Childhood and Adult Education for Encouraging Respect and Preventing Abuse
By Sue Ellson
#ChooseToChallenge #IWD2021 #iwd #LetHerSpeak #LetUsSpeak #LookForListeners #UnmuteYourself #Respect #SelfEdit #Prevention
Support Services available at https://www.respect.gov.au/services/
Here in Australia, there has been a lot of recent discussion about childhood sexual abuse, inappropriate workplace behaviour, domestic violence and the consequential effects on our community, but particularly, of the effects on women.
Today, 8 March 2021 is International Women’s Day.
Quick disclaimer — I have never worked in this field or provided support to victims, but like many people, I have had personal exposure to this issue with both children and adults throughout my working life. All opinions are my own and have not been solicited.
Australian of the Year 2021, Grace Tam, gave an inspired presentation at the National Press Club in Canberra on 3 March 2021. What impressed me about her presentation and the answers she gave to the gathered journalists, was the focus she had on how we can move forward to prevent childhood sexual abuse, but many of her comments apply to all forms of abuse.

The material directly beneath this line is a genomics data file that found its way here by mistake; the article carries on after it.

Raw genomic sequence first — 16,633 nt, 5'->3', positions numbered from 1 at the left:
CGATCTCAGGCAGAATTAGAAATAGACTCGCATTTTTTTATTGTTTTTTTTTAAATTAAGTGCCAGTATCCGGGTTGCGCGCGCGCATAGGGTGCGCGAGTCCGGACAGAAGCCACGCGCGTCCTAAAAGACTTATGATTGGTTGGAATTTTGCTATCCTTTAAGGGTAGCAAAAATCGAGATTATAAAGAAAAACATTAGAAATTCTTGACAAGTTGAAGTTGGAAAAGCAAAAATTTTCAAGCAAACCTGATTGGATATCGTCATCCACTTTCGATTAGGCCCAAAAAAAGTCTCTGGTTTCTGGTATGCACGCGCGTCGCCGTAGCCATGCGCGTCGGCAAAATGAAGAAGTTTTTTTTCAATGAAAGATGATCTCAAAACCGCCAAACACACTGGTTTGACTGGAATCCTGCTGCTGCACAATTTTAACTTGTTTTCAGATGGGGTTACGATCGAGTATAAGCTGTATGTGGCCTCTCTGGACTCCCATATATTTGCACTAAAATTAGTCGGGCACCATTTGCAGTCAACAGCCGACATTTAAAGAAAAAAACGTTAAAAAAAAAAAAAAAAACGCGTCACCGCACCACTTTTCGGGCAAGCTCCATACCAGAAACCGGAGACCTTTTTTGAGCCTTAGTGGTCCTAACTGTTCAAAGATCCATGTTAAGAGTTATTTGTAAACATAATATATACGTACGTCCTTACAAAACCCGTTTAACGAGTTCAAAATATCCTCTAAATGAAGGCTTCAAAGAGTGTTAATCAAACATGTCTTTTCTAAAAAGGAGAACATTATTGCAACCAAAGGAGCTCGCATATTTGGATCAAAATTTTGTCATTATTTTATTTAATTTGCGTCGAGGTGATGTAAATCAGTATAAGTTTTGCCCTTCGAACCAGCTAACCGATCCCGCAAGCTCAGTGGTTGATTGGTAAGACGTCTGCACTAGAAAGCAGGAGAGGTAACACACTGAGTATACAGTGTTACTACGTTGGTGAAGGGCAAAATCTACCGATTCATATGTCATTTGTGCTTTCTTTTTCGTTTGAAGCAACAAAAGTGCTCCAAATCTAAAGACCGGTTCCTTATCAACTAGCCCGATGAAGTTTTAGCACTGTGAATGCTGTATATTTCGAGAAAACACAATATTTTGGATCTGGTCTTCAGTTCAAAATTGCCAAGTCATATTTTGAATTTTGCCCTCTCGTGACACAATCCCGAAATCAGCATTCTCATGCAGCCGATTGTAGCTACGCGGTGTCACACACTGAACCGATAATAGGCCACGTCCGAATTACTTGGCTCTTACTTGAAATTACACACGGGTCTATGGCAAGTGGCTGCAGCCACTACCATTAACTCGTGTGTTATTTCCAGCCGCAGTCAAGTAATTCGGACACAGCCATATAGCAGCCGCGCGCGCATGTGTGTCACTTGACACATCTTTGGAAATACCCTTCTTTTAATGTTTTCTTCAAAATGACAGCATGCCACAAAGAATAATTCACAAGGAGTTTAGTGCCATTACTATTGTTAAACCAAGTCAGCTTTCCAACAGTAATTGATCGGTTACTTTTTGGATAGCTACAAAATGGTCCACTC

Like many other genuine advocates who have a lived experience, Grace recommends EDUCATION as a key strategy.
I would like to add my recommendations for the education component…and feel free to use and share whatever you like, wherever you like!
1. Terminology — Survivors and their loved ones
When mentioning victims or survivors, always include survivors and their loved ones in the narrative. This could be parents, friends, colleagues, whatever, but when a perpetrator commits a crime, these people suffer too.
2. Simple reminders for children and adults
The following is a list of statements that I would like to encourage all of us to learn and share.